A First-Timer's Guide to Buying a CB Radio

October 1, 2017

A First-Timer's Guide to Buying a CB Radio

Today’s young drivers were born well after the CB radio’s heyday in the 1970s.

Drivers too young to remember Convoy and BJ and the Bear might be surprised to find that CB radios can still be found in most cabs.

While they have been supplemented by cellphones and GPS, the CB radio still does things the other devices can’t and play a major role in keeping drivers informed and safe on the road. For example, you don’t know the cell phone number of another trucker that might be ahead or behind you on the road – but you can communicate to them on your CB to share valuable information on traffic conditions, accidents, detours or even to find the best place to stop and get a good meal or cup of coffee.  

But how should a driver who’s never owned (or even used) a CB know what to buy? The radios look similar and share many features, but prices can range from $50 to $200 or more.      

We asked an expert – Gary Hill, category manager for CB accessories brands at RoadPro Family of Brands, which manufactures and distributes CBs and accessories.

It’s important to know that a complete CB package comprises four parts: the radio, mic, antenna and the coaxial cable connecting the antenna and radio. All four need to work together to achieve maximum performance.

The CB radio is that rare piece of electronic technology that has largely remained unchanged for decades. In fact, the last major change came in 1977 when the FCC increased the number of channels to 40 from 23. Most of the changes since have been cosmetic (LED-lit displays) or supplemental (USB charging ports).

Look for reputable manufacturers like RoadKing®, Cobra® and Uniden®. Avoid the cheapest entry-level units because the professional driver will want the additional features that come with professional models. Ask veteran drivers what models they like, which features they use and shop accordingly.

Most every CB radio is equipped with some sort of mic, but most professional drivers opt to upgrade to a higher quality microphone, said Hill. Companies like Astatic and RoadKing make noise-canceling mics that offer much better sound quality than factory-issued ones, he said. Most drivers elect to keep a second mic in their cab in the event that the current mic would malfunction or break.

It’s tempting to save money by buying a lower grade cable but that would be a mistake, Hill said. A cable with insufficient shielding will cause loss of signal and external interference. Look for a cable that is 97% shielded. There are three types:

  • RG-58 – For single antenna installations and for jumper wires between the radio and a test meter
  • RG-59 – For dual antenna installations only
  • RG-8X or Mini-8 – For single antenna installations or as a jumper between pieces of equipment  

The length of the cable is important as well, Hill said. While it might seem logical to use as short a length as possible, in this case, longer is better. For complicated electronics reasons, an 18-foot cable is best, even if it is longer than needed. While it is tempting to roll up the excess into a bundle, that can cause interference. It’s better to unspool the length as much as possible in the cab while making sure it doesn’t get tangled in anything.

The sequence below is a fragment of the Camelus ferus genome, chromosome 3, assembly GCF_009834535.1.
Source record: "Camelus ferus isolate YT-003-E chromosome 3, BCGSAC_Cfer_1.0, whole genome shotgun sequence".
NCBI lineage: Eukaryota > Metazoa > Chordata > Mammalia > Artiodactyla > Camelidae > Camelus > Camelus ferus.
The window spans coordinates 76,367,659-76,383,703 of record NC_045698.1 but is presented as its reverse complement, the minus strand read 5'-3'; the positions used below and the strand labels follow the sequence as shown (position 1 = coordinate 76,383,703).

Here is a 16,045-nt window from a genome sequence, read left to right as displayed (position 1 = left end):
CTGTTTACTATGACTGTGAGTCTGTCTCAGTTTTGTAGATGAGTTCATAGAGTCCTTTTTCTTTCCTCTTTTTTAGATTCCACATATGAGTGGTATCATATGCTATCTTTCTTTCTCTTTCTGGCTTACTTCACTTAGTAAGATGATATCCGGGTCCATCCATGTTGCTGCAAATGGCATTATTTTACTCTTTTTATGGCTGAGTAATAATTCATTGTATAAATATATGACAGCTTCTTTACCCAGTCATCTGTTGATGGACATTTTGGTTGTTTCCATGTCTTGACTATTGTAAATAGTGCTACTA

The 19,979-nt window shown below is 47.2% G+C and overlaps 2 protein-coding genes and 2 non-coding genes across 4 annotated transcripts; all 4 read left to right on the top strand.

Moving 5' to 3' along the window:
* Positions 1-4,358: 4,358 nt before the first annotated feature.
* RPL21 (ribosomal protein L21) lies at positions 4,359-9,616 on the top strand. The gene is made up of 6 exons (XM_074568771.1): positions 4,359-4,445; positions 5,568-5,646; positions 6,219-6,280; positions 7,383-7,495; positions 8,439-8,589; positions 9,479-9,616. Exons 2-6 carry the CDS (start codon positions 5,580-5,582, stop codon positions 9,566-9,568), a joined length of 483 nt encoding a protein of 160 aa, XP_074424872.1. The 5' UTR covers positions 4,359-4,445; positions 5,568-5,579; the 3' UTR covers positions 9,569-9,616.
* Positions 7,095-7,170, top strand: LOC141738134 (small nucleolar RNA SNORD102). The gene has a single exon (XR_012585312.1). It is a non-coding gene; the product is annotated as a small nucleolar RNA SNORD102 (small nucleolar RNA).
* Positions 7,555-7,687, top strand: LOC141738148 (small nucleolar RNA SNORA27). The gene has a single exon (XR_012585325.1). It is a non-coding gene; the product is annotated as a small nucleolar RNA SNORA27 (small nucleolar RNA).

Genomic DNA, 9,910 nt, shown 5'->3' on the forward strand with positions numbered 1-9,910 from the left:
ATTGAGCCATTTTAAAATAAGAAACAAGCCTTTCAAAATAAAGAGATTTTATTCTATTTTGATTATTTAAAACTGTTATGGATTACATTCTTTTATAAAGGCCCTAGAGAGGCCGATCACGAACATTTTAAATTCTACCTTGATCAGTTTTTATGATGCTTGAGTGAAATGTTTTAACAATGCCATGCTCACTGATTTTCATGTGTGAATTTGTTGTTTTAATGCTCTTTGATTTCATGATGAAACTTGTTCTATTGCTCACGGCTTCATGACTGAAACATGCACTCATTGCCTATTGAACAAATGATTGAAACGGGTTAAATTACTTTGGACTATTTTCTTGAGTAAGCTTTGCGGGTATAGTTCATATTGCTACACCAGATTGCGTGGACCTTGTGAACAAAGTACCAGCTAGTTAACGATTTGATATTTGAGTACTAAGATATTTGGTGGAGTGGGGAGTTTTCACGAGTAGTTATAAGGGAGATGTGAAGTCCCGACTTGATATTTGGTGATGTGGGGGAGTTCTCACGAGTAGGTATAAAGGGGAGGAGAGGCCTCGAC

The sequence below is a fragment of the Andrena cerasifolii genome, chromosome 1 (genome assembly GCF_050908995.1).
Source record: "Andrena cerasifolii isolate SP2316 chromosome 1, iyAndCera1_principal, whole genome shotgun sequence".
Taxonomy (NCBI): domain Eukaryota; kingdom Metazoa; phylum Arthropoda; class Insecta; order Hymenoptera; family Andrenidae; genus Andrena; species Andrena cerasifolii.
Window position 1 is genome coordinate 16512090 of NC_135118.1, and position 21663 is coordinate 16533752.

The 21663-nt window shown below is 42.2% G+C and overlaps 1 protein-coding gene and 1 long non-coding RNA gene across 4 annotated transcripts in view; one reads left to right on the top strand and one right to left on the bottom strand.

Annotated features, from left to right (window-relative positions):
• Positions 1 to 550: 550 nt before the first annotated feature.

Antennas come in a variety of types and designs by material, length and location of the coil, which can be base-loaded, center-loaded or top-loaded. Each type has advantages and disadvantages. Whichever type you use, make sure you mount the antenna at the highest point possible on your truck but low enough to clear underpasses and trees.

Antenna whips can range in length from 1’ to 8 ½’, with the most popular being 3’ to 4’.  They can be mounted on side mirrors, roofs, bumpers and elsewhere.

Keep them clean of dirt, oil, snow and ice and check the sheathing on a regular basis for nicks or holes.

Once all the parts are in place, it’s time to tune the system.

RoadKing and several other brands have built-in SWR (Standing Wave Ratio) meters which make it easy to tune radios and antenna to each other. The SWR measures the amount of power being transmitted through the antenna, which determines how far the signal travels.

Using the SWR meter as a gauge, incrementally lengthen or shorten the antenna until it is performing at maximum efficiency, (Detailed instructions can be found in the manual). If the radio you buy does not have a built in SWR meter you can buy one separately. Many drivers can tune their own radio, but if you need assistance most truck shops can tune them for you.

Price and Longevity
How much should a driver expect to pay for a good system and how long will it last?

Hill estimated the price of a pro-quality system is typically around $200 for the radio and accessories.  Keep an eye out for sales and rebates that are often in place to help offset the cost of the system.

The life of the system can vary depending on the use and care of the unit, but can reach up to 10 years or longer, with the microphone typically lasting around four to five years.  

 Antennas aren’t so lucky. A low branch or ice buildup can destroy an antenna. The more a truck is driven, the shorter the antenna’s lifespan. Expect to replace them every few years.

Once in place, a CB radio system will give drivers the additional safety measure they need on the job, Hill said.

“Most veteran drivers still rely on CBs,” Hill said. “They know how important they are to safety.”